Authors: Md. Obaidullah and Md. Sohrab Hossen*
A secular state is a concept related to secularity in which a state is or claims to be officially neutral in religious affairs, favouring neither religion nor irreligion. A secular state professes to treat all of its residents equally, regardless of religion, and avoid giving a citizen preferential treatment because of their religious beliefs. However, in the real world, the term secularism can be varied from country to country. With the passage of the 42nd Amendment to the Indian Constitution in 1976, the Preamble to the Constitution stated that India is a secular nation. The fact remains that, is the state really secular?
Communalism has flourished in India since ancient times. The rise of communalism is a significant threat to a country, indeed. Despite being the country’s most significant religious minority, India’s Muslim communities have often targeted violent attacks and attacks by terrorist Hindu nationalists. Previously, these attacks were considered communal violence and identified as a communal conflict between Hindu and Muslim communities.
Since the Hindu Nationalist BJP came to power, Muslims in India have felt threatened, and the situation is the worst it has ever been. Their dietary habits and religious rituals are being attacked and even criminalized. Muslim women are being ridiculed and harassed simply for being Muslim. Muslim livelihoods are in jeopardy. There are calls for the extermination of Muslims. In BJP-ruled India, it is no longer safe to be Muslim. The views of the national Government and even local authorities demonstrate that Muslims are no longer seen as equal citizens in their own country.
The Government used the media and the television and film industries to instill islamophobia in the majority of Hindus. The story started in Gujarat in February 2002, when a train carrying Hindu pilgrims was set on fire. Hundreds of people were slain, and local Muslims were blamed, sparking three days of horrific communal rioting across the state, killing over 1,000 people and displacing tens of thousands more. Gujarat is Indian Prime Minister Narendra Modi’s home state, and analysts believe it was there that the BJP first began experimenting with inciting communal tensions between Hindus and Muslims for political leverage. Since then, to gain majority support, they have created issues one after another. Furthermore, they have been very successful in doing so.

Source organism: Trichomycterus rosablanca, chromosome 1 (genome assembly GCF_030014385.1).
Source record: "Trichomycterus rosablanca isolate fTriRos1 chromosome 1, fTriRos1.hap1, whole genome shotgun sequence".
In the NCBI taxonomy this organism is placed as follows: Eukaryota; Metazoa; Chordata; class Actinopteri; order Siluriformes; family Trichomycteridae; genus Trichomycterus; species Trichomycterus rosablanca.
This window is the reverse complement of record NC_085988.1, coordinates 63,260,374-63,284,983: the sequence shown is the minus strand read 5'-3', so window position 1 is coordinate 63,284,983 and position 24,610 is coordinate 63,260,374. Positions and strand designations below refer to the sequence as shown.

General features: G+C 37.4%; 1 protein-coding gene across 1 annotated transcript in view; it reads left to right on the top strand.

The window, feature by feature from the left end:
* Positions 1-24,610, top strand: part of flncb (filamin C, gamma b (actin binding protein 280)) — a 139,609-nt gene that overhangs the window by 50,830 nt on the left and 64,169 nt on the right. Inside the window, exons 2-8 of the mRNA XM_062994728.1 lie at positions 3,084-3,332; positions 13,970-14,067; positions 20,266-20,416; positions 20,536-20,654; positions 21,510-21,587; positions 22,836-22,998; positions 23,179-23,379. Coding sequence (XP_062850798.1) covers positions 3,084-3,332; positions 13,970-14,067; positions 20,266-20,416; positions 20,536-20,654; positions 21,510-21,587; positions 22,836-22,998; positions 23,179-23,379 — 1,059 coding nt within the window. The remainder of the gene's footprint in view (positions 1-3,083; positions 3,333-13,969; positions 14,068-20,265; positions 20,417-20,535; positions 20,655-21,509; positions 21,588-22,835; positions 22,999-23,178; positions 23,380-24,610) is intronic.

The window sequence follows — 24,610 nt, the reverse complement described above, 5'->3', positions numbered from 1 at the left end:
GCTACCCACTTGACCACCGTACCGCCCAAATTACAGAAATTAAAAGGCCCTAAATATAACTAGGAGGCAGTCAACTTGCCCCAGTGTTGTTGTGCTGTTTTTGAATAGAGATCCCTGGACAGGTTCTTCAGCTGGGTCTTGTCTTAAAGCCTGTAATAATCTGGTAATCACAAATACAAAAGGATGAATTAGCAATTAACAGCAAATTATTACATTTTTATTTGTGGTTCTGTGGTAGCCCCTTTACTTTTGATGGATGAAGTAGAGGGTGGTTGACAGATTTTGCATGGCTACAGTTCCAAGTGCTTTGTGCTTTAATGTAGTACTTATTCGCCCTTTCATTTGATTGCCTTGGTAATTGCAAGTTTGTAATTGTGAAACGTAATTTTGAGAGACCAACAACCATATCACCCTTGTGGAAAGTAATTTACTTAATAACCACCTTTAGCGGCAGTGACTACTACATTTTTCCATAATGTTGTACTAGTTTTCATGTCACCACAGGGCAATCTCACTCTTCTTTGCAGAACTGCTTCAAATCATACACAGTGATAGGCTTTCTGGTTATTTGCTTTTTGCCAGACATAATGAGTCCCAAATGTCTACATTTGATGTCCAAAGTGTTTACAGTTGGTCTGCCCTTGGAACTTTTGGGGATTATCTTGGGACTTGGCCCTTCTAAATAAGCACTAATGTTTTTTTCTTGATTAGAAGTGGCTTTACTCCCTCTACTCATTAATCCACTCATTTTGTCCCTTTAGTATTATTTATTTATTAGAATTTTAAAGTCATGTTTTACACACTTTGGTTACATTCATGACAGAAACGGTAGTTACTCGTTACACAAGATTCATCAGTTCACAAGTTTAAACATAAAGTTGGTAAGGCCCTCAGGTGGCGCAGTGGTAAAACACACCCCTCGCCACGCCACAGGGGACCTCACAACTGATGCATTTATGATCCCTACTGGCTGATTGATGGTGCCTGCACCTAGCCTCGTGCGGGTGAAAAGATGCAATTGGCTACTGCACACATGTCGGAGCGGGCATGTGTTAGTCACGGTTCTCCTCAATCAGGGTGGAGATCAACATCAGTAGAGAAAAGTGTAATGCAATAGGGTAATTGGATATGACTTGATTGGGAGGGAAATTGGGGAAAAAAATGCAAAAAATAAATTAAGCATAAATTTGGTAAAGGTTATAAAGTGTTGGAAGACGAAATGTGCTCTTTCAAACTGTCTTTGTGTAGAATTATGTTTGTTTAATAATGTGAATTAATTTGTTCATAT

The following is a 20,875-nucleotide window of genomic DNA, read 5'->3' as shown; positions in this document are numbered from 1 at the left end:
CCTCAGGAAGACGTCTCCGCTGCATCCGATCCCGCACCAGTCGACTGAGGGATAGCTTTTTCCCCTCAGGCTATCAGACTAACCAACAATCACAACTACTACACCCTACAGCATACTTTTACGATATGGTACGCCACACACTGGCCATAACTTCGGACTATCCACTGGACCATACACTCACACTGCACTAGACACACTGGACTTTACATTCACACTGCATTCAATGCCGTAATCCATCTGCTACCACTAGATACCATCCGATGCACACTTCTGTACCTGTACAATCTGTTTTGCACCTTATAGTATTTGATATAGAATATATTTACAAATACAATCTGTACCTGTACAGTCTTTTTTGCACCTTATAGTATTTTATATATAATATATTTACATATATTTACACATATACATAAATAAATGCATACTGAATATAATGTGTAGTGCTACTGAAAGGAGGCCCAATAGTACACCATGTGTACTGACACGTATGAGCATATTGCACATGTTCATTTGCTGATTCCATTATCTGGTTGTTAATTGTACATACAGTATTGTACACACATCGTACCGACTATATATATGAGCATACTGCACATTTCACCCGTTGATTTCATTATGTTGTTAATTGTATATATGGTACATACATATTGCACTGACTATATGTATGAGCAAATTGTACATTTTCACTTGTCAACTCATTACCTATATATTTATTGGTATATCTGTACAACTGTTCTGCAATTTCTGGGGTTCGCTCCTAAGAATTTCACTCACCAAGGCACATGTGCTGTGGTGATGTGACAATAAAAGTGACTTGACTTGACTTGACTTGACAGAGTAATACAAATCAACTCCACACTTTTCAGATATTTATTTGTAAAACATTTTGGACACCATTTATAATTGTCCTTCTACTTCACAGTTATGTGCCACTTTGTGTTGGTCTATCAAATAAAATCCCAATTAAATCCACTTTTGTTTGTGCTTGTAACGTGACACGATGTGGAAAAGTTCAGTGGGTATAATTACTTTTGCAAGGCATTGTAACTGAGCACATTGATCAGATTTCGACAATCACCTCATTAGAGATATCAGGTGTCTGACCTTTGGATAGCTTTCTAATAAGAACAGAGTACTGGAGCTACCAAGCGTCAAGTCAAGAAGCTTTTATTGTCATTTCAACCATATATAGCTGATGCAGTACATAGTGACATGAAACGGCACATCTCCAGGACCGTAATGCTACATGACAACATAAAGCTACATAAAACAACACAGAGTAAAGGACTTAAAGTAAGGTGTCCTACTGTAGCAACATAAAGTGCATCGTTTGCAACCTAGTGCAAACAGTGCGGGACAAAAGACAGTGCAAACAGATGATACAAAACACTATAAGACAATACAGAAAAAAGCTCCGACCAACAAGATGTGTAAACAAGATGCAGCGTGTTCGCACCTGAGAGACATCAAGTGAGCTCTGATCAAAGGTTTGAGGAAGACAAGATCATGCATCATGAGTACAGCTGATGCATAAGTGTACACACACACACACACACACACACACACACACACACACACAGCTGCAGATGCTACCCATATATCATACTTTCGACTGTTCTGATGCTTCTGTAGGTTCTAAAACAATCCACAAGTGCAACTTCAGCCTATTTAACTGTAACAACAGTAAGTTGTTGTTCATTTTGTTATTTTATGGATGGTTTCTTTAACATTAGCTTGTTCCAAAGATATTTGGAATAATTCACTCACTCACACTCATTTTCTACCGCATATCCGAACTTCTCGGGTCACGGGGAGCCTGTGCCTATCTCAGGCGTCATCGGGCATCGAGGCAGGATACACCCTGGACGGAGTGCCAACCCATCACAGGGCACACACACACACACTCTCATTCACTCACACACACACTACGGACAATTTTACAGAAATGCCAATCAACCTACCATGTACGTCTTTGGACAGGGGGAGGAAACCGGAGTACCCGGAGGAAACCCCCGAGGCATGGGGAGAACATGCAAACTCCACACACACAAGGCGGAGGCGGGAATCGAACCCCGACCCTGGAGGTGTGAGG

For example, sometimes marriages between Hindus and Muslims are labeled as love jihad, sometimes the demand for banning beef is being made, sometimes the whole environment is being poisoned, making yoga compulsory for all. We fear how long it will continue. Maybe this effort will continue until the politicians can gain a majority vote. The question is how long people will listen to them.
Recently, a video has gone viral worldwide through social media. Where Hindu male students raised the slogan of “Jay Shree Ram” against a lonely Muslim female student, the girl said “Allahu Akbar .”At the end of December last year, some Muslim students in Karnataka were sent home to wear hijab. The issue is currently spreading in protests in different parts of India.
U.S based organization International Religious Freedom ( IRF) expressed their concern that imposing a ban on hijab violates religious rights and freedom; further, it marginalizes women and girls.
According to the experts, the origins of anti-Muslim violence are India’s hatred of the country’s historic Islamic triumph in the Middle Ages. Thus and so, with the rise of Hindu nationalism after the demolition of the Babri Masjid, the attacks became more systematic, taking the form of state-sanctioned activities. For instance, in these communal acts of violence, between 1950 and 1982, about 10,000 Muslims were killed.
In 2018, the Indian High Court ruled that India should be declared a Hindu state since the country was divided based on religion. The Meghalaya High Court ruled that if anyone tries to convert India into another Islamic country, it will be the day of India’s and the world’s doom. This court order sparked a major debate, from social media to tea stalls; it was a hot topic then.